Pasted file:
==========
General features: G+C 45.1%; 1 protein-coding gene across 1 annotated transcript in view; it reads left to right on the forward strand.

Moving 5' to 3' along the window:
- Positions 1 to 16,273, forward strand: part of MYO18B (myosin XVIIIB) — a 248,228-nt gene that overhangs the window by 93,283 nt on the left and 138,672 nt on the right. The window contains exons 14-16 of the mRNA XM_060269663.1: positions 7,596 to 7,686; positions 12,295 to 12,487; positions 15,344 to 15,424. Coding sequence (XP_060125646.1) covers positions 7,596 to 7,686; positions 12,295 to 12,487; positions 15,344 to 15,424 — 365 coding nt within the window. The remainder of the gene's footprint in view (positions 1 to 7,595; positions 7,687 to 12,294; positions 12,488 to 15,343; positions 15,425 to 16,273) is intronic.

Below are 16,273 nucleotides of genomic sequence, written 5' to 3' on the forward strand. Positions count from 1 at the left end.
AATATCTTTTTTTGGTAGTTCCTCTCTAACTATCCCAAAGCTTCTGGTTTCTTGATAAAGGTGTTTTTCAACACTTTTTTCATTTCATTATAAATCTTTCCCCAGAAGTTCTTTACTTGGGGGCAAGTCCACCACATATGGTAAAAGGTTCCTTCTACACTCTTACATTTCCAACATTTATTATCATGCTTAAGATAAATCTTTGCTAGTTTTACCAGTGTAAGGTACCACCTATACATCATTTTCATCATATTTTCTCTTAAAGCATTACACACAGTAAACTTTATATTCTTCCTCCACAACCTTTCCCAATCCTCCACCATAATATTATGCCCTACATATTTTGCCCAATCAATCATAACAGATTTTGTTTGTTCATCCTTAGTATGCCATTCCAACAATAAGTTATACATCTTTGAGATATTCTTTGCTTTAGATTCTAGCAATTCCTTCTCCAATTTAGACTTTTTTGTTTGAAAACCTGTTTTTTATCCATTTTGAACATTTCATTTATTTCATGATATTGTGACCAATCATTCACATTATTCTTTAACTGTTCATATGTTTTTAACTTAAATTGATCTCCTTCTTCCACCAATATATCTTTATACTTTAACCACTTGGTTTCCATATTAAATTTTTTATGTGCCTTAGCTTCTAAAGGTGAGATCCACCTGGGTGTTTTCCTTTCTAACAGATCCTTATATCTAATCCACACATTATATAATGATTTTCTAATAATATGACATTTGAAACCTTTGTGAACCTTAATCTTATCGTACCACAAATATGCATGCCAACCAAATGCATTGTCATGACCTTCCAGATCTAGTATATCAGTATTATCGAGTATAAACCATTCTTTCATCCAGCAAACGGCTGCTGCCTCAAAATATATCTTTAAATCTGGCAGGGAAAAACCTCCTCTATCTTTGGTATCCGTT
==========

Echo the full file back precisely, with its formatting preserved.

General features: G+C 45.1%; 1 protein-coding gene across 1 annotated transcript in view; it reads left to right on the forward strand.

Moving 5' to 3' along the window:
- Positions 1 to 16,273, forward strand: part of MYO18B (myosin XVIIIB) — a 248,228-nt gene that overhangs the window by 93,283 nt on the left and 138,672 nt on the right. The window contains exons 14-16 of the mRNA XM_060269663.1: positions 7,596 to 7,686; positions 12,295 to 12,487; positions 15,344 to 15,424. Coding sequence (XP_060125646.1) covers positions 7,596 to 7,686; positions 12,295 to 12,487; positions 15,344 to 15,424 — 365 coding nt within the window. The remainder of the gene's footprint in view (positions 1 to 7,595; positions 7,687 to 12,294; positions 12,488 to 15,343; positions 15,425 to 16,273) is intronic.

Below are 16,273 nucleotides of genomic sequence, written 5' to 3' on the forward strand. Positions count from 1 at the left end.
AATATCTTTTTTTGGTAGTTCCTCTCTAACTATCCCAAAGCTTCTGGTTTCTTGATAAAGGTGTTTTTCAACACTTTTTTCATTTCATTATAAATCTTTCCCCAGAAGTTCTTTACTTGGGGGCAAGTCCACCACATATGGTAAAAGGTTCCTTCTACACTCTTACATTTCCAACATTTATTATCATGCTTAAGATAAATCTTTGCTAGTTTTACCAGTGTAAGGTACCACCTATACATCATTTTCATCATATTTTCTCTTAAAGCATTACACACAGTAAACTTTATATTCTTCCTCCACAACCTTTCCCAATCCTCCACCATAATATTATGCCCTACATATTTTGCCCAATCAATCATAACAGATTTTGTTTGTTCATCCTTAGTATGCCATTCCAACAATAAGTTATACATCTTTGAGATATTCTTTGCTTTAGATTCTAGCAATTCCTTCTCCAATTTAGACTTTTTTGTTTGAAAACCTGTTTTTTATCCATTTTGAACATTTCATTTATTTCATGATATTGTGACCAATCATTCACATTATTCTTTAACTGTTCATATGTTTTTAACTTAAATTGATCTCCTTCTTCCACCAATATATCTTTATACTTTAACCACTTGGTTTCCATATTAAATTTTTTATGTGCCTTAGCTTCTAAAGGTGAGATCCACCTGGGTGTTTTCCTTTCTAACAGATCCTTATATCTAATCCACACATTATATAATGATTTTCTAATAATATGACATTTGAAACCTTTGTGAACCTTAATCTTATCGTACCACAAATATGCATGCCAACCAAATGCATTGTCATGACCTTCCAGATCTAGTATATCAGTATTATCGAGTATAAACCATTCTTTCATCCAGCAAACGGCTGCTGCCTCAAAATATATCTTTAAATCTGGCAGGGAAAAACCTCCTCTATCTTTGGTATCCGTT